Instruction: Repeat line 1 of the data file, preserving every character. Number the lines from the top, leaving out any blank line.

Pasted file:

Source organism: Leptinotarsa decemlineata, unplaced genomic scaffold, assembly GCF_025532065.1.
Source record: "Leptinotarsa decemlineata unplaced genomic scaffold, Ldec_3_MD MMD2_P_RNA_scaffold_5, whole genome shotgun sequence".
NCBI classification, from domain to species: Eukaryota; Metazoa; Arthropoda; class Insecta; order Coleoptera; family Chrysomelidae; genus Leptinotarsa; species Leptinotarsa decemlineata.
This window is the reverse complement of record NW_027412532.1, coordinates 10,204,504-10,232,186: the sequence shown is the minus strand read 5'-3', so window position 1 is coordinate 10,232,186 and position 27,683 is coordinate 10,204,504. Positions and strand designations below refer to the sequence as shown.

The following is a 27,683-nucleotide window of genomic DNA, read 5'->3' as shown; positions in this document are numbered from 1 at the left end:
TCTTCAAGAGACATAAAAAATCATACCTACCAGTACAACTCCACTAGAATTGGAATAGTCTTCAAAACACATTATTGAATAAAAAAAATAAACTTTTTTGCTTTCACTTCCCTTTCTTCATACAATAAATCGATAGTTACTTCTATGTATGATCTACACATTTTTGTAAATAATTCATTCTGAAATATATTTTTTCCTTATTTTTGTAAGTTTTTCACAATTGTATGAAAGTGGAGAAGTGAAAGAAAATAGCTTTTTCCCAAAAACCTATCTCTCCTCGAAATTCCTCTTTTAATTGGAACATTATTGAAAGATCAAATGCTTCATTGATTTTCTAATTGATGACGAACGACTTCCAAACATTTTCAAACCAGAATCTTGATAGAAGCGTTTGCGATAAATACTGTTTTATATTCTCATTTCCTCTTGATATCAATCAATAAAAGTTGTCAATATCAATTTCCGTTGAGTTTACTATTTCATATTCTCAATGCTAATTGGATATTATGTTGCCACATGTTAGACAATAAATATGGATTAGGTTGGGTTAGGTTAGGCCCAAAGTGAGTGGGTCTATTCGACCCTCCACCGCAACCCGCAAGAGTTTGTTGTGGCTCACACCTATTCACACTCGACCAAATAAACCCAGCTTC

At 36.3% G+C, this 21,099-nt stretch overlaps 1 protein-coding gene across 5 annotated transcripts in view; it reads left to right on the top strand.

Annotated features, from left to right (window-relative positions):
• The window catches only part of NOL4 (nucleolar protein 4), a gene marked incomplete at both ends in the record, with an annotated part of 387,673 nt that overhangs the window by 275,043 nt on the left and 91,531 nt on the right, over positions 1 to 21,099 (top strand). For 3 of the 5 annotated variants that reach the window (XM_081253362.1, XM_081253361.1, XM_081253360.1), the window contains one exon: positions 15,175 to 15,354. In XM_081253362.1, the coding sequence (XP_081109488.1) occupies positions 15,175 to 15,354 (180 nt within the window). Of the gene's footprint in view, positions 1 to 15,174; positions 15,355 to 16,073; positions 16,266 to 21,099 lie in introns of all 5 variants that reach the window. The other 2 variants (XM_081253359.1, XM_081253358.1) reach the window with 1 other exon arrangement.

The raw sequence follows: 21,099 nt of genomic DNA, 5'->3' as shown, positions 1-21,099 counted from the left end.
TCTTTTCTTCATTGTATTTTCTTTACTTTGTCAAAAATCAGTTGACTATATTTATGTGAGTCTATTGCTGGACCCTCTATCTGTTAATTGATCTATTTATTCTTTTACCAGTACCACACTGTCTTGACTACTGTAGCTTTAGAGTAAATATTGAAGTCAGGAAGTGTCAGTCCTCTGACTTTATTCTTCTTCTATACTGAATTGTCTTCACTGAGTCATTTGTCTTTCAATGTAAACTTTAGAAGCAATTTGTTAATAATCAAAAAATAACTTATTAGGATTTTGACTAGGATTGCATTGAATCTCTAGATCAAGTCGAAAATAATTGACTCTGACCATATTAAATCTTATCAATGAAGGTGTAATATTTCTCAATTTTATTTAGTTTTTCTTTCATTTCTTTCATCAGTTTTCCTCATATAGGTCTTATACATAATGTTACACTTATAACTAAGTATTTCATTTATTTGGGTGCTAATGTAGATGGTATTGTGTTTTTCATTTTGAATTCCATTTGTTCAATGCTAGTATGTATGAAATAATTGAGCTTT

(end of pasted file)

Source organism: Leptinotarsa decemlineata, unplaced genomic scaffold, assembly GCF_025532065.1.